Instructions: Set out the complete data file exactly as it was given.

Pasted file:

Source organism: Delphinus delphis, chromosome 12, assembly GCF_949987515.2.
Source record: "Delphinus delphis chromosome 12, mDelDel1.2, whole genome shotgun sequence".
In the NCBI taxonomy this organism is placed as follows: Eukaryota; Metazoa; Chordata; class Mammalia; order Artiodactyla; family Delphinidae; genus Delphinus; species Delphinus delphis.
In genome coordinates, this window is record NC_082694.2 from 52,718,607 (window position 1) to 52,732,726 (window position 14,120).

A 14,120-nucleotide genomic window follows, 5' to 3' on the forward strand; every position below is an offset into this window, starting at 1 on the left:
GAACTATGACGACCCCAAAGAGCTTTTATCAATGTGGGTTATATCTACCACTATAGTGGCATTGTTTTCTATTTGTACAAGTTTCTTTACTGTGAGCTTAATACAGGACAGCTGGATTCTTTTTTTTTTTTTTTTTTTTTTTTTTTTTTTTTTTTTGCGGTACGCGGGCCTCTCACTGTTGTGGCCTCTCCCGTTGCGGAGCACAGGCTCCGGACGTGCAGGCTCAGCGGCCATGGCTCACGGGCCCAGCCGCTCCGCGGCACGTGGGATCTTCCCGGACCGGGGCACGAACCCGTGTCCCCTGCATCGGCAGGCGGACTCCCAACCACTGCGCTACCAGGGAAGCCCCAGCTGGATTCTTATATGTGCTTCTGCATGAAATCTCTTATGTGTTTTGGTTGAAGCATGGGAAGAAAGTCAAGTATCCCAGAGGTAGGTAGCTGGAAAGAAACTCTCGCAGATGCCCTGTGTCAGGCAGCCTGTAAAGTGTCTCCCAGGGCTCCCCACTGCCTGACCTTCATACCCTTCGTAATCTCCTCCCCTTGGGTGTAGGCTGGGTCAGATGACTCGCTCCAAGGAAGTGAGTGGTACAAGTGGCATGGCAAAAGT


Source organism: Delphinus delphis, chromosome 12, assembly GCF_949987515.2.
Source record: "Delphinus delphis chromosome 12, mDelDel1.2, whole genome shotgun sequence".
In the NCBI taxonomy this organism is placed as follows: Eukaryota; Metazoa; Chordata; class Mammalia; order Artiodactyla; family Delphinidae; genus Delphinus; species Delphinus delphis.
In genome coordinates, this window is record NC_082694.2 from 52,718,607 (window position 1) to 52,732,726 (window position 14,120).

A 14,120-nucleotide genomic window follows, 5' to 3' on the forward strand; every position below is an offset into this window, starting at 1 on the left:
GAACTATGACGACCCCAAAGAGCTTTTATCAATGTGGGTTATATCTACCACTATAGTGGCATTGTTTTCTATTTGTACAAGTTTCTTTACTGTGAGCTTAATACAGGACAGCTGGATTCTTTTTTTTTTTTTTTTTTTTTTTTTTTTTTTTTTTTTGCGGTACGCGGGCCTCTCACTGTTGTGGCCTCTCCCGTTGCGGAGCACAGGCTCCGGACGTGCAGGCTCAGCGGCCATGGCTCACGGGCCCAGCCGCTCCGCGGCACGTGGGATCTTCCCGGACCGGGGCACGAACCCGTGTCCCCTGCATCGGCAGGCGGACTCCCAACCACTGCGCTACCAGGGAAGCCCCAGCTGGATTCTTATATGTGCTTCTGCATGAAATCTCTTATGTGTTTTGGTTGAAGCATGGGAAGAAAGTCAAGTATCCCAGAGGTAGGTAGCTGGAAAGAAACTCTCGCAGATGCCCTGTGTCAGGCAGCCTGTAAAGTGTCTCCCAGGGCTCCCCACTGCCTGACCTTCATACCCTTCGTAATCTCCTCCCCTTGGGTGTAGGCTGGGTCAGATGACTCGCTCCAAGGAAGTGAGTGGTACAAGTGGCATGGCAAAAGT